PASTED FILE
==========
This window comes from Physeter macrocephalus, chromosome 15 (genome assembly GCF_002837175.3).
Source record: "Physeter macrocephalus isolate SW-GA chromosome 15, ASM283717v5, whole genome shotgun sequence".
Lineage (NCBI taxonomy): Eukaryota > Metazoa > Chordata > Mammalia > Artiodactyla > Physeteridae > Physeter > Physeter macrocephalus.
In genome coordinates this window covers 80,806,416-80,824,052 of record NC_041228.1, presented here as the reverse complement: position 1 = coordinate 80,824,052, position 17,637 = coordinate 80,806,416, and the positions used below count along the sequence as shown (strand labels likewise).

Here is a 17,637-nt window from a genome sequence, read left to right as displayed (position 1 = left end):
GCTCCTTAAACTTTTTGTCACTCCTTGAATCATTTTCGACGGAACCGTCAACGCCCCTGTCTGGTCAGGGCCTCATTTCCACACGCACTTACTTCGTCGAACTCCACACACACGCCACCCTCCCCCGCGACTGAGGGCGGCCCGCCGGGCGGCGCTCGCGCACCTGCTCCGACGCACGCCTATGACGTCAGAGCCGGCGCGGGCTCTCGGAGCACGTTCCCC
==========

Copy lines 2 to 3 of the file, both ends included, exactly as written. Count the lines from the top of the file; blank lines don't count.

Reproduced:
Source record: "Physeter macrocephalus isolate SW-GA chromosome 15, ASM283717v5, whole genome shotgun sequence".
Lineage (NCBI taxonomy): Eukaryota > Metazoa > Chordata > Mammalia > Artiodactyla > Physeteridae > Physeter > Physeter macrocephalus.